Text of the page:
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The Influence of the Ramones on British Punk Bands.

The Influence of the Ramones on British Punk Bands.

Above Photo: Members of the Clash and the Ramones in London, 1976. (Side note – you just assume Paul Simonon’s on his (not-then-invented) mobile phone, looking at this photo today. How times have changed…).

I recently watched an excellent documentary about the Ramones, which underlined how important they were in the development of the Punk music scene, both in New York and then in the UK, where the Ramones became role models for the first British Punk bands.

The Ramones outside Eric's Club, Mathew Street, Liverpool after a gig in 1977. (Ian Dickson)

The Ramones outside Eric’s Club, Mathew Street, Liverpool after a gig in 1977, posing with a fan. (Ian Dickson)

The documentary was called “End of the Century – the Story of the Ramones”. Made in 2003, and based on extensive interviews with the band members, it brought home how dramatically the Ramones had changed the musical landscape in New York, given what else was going on there in 1975, and how they’d significantly impacted the British Punk scene too.

The Ramones onstage in 1976 in the US.

The Ramones onstage in 1976 in the US.

Joe Strummer of the Clash recalled in July 1976 that the Ramones played the Round House in Camden, London. It was a 3,000 person venue, but members of the Clash and the Sex Pistols were hanging around, ticketless, outside, and the Ramones opened a backstage window to allow them to bunk into the gig, forming a human chain to haul them inside.

Joey Ramone outside The Round House, Camden Town, London before a gig in 1976.

Joey Ramone outside The Round House, Camden Town, London before a gig in 1976.

“That was the first time we’d met them. It was a really great Punk Rock moment,” Strummer said.

The Ramones were treated very differently in the UK to the US. They were selling out all their gigs in the UK and were an inspirational band for British Punks, but back in the US they couldn’t get gigs outside of New York City, except in sleepy satellite towns.

The Ramones in 1978.

The Ramones in 1978.

Members of early British Punk bands have acknowledged the enormous influence the Ramones had on them, musically and in terms of just having the bollocks to set up their own bands; although the Ramones’ influence on the musical direction of the Sex Pistols backfired on them a short while later.

Johnny Ramone in 1976.

Johnny Ramone holding the band’s debut US single, Blitzkrieg Bop, in 1976.

When the Ramones released “Sheena is a Punk Rocker” off their Rocket to Russia album in late 1977, they believed they were on the cusp of mainstream stardom in the US. But because of the Sex Pistols’ well-publicized bad behavior on both sides of the Atlantic, Punk was suddenly a dirty word in the US, and this badly harmed the band’s image and record sales – or so the Ramones thought.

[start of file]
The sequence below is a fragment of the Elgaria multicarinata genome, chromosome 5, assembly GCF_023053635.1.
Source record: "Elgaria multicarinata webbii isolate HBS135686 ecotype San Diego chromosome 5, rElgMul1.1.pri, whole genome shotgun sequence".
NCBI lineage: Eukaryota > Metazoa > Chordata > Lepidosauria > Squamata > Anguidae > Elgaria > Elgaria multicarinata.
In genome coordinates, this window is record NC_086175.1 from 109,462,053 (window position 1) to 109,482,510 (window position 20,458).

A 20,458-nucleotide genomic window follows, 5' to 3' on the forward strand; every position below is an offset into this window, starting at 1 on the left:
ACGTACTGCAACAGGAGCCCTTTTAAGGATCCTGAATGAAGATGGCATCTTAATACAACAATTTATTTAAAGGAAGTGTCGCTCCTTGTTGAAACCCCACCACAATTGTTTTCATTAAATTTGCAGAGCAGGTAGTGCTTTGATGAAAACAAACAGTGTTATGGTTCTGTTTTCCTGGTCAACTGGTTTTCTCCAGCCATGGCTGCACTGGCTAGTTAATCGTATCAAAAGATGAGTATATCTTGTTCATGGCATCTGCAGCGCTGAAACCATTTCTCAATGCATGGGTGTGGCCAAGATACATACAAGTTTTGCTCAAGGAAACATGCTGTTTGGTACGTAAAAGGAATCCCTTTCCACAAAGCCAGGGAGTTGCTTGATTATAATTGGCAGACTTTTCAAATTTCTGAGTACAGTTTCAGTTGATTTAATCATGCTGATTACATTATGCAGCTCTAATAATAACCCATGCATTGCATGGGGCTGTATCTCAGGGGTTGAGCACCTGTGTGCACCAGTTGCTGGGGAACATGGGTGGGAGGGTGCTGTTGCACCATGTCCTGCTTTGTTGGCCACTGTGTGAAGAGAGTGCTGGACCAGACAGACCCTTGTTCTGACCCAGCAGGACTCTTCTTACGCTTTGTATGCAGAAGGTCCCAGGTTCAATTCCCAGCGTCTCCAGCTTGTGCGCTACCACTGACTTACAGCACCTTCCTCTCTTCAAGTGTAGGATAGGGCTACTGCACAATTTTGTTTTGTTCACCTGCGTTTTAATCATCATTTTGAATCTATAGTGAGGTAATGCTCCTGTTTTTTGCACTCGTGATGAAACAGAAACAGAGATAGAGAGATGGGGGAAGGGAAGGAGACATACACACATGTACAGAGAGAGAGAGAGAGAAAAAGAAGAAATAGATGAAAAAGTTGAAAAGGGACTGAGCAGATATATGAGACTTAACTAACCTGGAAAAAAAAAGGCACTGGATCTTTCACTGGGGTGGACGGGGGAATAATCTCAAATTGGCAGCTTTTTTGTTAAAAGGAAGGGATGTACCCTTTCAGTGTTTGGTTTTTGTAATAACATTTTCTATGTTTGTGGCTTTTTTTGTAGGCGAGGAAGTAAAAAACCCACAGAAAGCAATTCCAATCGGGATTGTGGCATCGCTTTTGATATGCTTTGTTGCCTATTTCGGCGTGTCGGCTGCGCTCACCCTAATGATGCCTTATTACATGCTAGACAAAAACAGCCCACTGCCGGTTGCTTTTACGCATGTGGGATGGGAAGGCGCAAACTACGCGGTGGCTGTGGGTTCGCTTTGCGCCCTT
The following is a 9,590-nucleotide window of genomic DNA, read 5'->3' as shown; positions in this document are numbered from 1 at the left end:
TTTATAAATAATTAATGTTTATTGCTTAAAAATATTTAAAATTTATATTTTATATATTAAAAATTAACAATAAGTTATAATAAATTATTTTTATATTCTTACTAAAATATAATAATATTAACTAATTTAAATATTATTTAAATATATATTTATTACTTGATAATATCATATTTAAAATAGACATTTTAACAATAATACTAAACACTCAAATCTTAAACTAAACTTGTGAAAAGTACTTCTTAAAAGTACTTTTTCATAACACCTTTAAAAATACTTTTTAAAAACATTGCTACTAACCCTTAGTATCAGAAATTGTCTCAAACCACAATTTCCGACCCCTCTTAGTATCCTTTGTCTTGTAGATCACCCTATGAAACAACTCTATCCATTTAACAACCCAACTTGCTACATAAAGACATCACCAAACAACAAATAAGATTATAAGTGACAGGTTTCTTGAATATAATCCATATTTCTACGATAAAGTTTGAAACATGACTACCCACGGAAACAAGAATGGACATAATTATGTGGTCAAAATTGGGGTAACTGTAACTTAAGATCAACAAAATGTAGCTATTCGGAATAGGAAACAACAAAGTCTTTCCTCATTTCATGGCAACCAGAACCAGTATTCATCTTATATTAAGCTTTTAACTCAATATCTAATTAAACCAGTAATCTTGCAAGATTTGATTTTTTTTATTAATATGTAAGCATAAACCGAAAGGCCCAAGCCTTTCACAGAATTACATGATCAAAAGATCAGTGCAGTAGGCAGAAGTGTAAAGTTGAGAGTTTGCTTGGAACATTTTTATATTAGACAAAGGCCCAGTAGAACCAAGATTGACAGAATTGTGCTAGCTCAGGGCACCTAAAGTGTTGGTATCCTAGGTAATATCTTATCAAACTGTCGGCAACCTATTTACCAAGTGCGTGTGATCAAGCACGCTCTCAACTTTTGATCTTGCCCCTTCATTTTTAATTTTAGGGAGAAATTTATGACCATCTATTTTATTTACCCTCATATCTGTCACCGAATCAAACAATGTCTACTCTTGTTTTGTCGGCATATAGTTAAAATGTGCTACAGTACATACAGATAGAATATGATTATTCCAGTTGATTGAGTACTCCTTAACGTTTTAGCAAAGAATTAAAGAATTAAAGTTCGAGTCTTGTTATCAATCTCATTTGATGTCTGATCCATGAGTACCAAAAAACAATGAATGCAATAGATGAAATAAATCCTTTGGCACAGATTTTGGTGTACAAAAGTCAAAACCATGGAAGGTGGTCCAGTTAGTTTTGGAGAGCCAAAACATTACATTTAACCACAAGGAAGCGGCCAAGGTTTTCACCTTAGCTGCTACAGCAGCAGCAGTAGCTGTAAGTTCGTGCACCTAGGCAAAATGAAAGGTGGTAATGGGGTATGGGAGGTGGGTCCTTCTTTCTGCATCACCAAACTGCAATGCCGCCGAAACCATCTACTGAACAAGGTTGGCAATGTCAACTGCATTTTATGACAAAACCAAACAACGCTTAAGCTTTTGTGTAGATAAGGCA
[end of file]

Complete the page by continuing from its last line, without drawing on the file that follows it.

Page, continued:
Dee Dee Ramone in a screenshot from the documentary.

Dee Dee Ramone in a screenshot from the documentary.

Tragically, in the documentary, after the band were inducted into the Rock & Roll Hall of Fame in 2002, there was a shot of Dee Dee Ramone walking off down a long hotel corridor before the words came up on the screen:

“Two months later, Dee Dee died of a heroin overdose.”

The Ramones inducted into the Rock & Roll Hall of Fame in 2002.

The Ramones inducted into the Rock & Roll Hall of Fame in 2002.

End of the Century – the Story of the Ramones” is well worth watching, and it’s on you Tube too.

Buy a signed copy of Bombed Out! here: http://www.bombedoutpunk.com/buybook.php

And to end, here’s Sheena is a Punk Rocker – live footage of the Ramones shot in CBGB’s, New York, in 1977.

 

 

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 www.bombedoutpunk.com © Peter Alan Lloyd

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3 Comments

  1. RICHARD GARNER

    They had no influence whatsoever on the early English Punk bands especially The Sex Pistols, no one had ever heard of them especially in 1975 when The Sex Pistols formed. Maybe The Damned in their style/speed of play but the Pistols neither looked like or sounded like The Ramones & the Pistols song lyrics were totally different too. In fact if it wasnt for the publicity The Sex Pistols got The Ramones & those other Yankie New Wave bands would of all faded into obscurity. Although they hated the word ‘Punk’ The Sex Pistols were the only true ‘Punk’ band (for want of a better word). They changed everything & everyone in a way The Beatles did before them.

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  2. Gabba Gabba Hey

    Richard, you are wrong. The Sex Pistols were a punk rock version of a manufactured boy band… One Direction with safety pins and spittle. McLauren styled them after the New York Dolls (another NYC band he managed for about two weeks). Punk rock is as American as apple pie or the Blues (another American music that Englishmen appropriated)! The Clash were a thousand times the band the Pistols were, and the late Joe Strummer acknowledged the influence of the Ramones (unlike that no-talent, butter-selling megalomaniac Lydon).

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